Cumulus Makes Open Networking OS Available on Facebook’s Voyager

SANTA CLARA, California — Cumulus Networks is working to make its open networking Linux operating system available on Voyager, a Facebook-designed, packet-optical transponder platform.

Facebook first announced Voyager, which it described as a “white box transponder and routing solution,” at last year’s Telecom Infra Project (TIP) summit.

Facebook contributed Voyager to TIP to address operator needs for scalable, cost-effective backhaul infrastructure that supports bandwidth-intensive applications like video, virtual reality, scientific research, and machine learning. Its use cases include metro and long-haul fiber optic transport networks.

“This is really different than what operators have had,” said Jay Parikh, VP of engineering and infrastructure for Facebook, during a keynote today at the TIP summit in Santa Clara, California. “One: it’s open. You can configure this however you want in terms of hardware and software. Two: it dramatically lowers cost.”

“Major telcos,” including Telia Carrier in Europe, are “doing [Voyager] trials and planning deployments in production infrastructure,” Parikh said at Mobile World Congress in February.

Combining Cumulus Linux and Voyager will extend the benefits of open networking technology — such as webscale efficiencies, automation, commodity hardware, and lower costs — to optical networks, said Cumulus CEO Josh Leslie. “It’s continuing this trend toward disaggregation, standardization in the data center, with Facebook taking a leading role,” he said. “This is something where customers win.”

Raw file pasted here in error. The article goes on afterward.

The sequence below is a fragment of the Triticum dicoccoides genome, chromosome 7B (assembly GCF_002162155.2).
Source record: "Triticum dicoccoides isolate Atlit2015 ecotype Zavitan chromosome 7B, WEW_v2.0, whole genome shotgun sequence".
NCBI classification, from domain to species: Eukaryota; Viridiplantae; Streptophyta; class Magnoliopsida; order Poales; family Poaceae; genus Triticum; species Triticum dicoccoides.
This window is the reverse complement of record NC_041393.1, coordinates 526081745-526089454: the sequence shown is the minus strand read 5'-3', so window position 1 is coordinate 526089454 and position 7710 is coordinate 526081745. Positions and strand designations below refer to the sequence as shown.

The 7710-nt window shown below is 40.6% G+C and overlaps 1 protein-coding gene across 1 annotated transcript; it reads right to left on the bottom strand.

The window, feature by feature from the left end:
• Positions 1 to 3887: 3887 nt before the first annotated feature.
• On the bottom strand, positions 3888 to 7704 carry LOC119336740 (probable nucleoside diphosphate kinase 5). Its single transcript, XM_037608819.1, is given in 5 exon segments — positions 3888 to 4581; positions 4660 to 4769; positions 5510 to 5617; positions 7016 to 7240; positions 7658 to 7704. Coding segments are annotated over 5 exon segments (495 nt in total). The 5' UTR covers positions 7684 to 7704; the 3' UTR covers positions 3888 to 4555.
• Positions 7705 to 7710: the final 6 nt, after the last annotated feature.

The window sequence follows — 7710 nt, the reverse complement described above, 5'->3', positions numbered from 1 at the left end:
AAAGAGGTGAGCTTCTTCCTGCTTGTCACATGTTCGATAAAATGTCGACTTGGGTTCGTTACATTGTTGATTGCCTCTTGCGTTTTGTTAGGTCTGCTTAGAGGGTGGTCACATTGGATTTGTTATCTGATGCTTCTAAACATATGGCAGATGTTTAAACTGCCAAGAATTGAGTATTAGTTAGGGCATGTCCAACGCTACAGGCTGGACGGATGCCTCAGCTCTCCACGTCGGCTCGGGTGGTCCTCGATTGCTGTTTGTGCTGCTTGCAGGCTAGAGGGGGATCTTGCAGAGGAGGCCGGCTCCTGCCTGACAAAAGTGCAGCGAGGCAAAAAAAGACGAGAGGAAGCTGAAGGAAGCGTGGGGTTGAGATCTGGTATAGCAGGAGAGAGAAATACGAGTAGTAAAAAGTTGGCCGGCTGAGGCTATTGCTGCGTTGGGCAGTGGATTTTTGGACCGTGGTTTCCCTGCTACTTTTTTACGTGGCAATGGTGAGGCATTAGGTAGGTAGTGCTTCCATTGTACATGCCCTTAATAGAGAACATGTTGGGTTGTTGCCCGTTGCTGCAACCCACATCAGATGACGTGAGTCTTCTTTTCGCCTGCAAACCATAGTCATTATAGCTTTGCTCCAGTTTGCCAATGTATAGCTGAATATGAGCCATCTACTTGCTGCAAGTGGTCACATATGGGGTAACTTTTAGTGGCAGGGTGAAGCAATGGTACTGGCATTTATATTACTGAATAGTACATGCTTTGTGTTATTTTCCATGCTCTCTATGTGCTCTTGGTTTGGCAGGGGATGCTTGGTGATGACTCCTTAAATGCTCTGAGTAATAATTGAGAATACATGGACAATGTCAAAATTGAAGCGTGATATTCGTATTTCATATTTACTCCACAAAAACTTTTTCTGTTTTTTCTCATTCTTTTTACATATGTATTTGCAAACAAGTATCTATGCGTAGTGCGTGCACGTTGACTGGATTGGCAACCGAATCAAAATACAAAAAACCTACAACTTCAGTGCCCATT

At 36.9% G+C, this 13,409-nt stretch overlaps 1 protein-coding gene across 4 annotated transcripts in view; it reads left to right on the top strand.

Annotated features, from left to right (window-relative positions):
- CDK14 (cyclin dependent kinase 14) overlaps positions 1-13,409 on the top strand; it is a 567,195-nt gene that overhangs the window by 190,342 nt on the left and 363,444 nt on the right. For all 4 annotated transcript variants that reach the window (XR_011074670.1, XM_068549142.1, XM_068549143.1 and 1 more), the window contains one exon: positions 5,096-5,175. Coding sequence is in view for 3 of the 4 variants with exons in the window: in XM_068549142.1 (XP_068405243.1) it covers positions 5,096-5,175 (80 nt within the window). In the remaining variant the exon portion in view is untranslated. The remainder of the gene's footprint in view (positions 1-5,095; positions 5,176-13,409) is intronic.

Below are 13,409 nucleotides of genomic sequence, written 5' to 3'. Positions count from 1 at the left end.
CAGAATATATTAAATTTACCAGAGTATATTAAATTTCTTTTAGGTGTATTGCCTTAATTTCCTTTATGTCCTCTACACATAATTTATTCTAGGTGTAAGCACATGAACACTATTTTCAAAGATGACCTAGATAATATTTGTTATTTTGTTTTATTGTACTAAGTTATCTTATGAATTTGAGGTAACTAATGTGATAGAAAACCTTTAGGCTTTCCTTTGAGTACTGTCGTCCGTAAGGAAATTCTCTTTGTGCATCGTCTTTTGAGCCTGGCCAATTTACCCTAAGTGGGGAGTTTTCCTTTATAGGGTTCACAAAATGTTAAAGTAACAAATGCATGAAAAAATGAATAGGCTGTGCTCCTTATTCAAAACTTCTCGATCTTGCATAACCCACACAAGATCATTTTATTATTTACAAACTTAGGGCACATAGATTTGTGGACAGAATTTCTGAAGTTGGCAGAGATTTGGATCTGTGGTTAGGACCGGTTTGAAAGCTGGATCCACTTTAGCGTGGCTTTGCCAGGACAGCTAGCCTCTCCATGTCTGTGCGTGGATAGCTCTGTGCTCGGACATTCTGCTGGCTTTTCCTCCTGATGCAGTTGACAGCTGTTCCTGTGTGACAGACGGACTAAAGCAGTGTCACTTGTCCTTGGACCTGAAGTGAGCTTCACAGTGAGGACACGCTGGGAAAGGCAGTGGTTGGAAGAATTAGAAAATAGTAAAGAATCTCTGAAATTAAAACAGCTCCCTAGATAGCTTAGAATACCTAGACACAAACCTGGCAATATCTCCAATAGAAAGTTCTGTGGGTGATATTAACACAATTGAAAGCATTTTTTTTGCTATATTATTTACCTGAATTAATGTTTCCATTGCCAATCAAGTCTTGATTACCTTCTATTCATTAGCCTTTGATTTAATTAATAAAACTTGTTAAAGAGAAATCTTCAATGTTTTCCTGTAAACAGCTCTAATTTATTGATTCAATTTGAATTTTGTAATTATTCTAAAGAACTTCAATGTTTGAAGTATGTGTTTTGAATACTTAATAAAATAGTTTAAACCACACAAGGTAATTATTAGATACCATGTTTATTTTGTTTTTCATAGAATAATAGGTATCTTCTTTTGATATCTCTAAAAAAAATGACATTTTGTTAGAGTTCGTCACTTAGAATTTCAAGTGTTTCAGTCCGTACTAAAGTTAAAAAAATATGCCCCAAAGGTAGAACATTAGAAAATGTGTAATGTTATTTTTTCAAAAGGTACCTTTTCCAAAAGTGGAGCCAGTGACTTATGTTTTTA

Voyager with Cumulus Linux is slated for production-use availability in early 2018 through partner ADVA Optical Networking.

The move also marks Cumulus’ expansion beyond the data center networking market and into the data center interconnect (DCI) market.

More than 800 customers, including more than a third of the Fortune 50, use Cumulus technology to enable web-scale networking in their data centers, Leslie said.

“Data center interconnect is a real natural place for us because it’s the same buyer with the same workload,” he said. “So having a common operational model and a common user experience that is an artifact of having a common software layer seemed very logical to us.”

Edgecore Contributes White Box to TIP

Also during his keynote, Parikh said Edgecore Networks is contributing its hardware design for its Cassini packet transponder to TIP. “It’s really cool to see a different hardware solution being contributed to the TIP community,” he said.

The modular, open-source white box packet transponder includes 100 gigabit Ethernet (GbE) packet switching ports and 100/200 Gb/s coherent optical interfaces for data center interconnect and service provider backhaul use cases. It will support disaggregated software options including IP Infusion OcNOS and open source alternatives.

Photo: Jay Parikh, VP of engineering and infrastructure for Facebook, delivers a keynote at the TIP summit.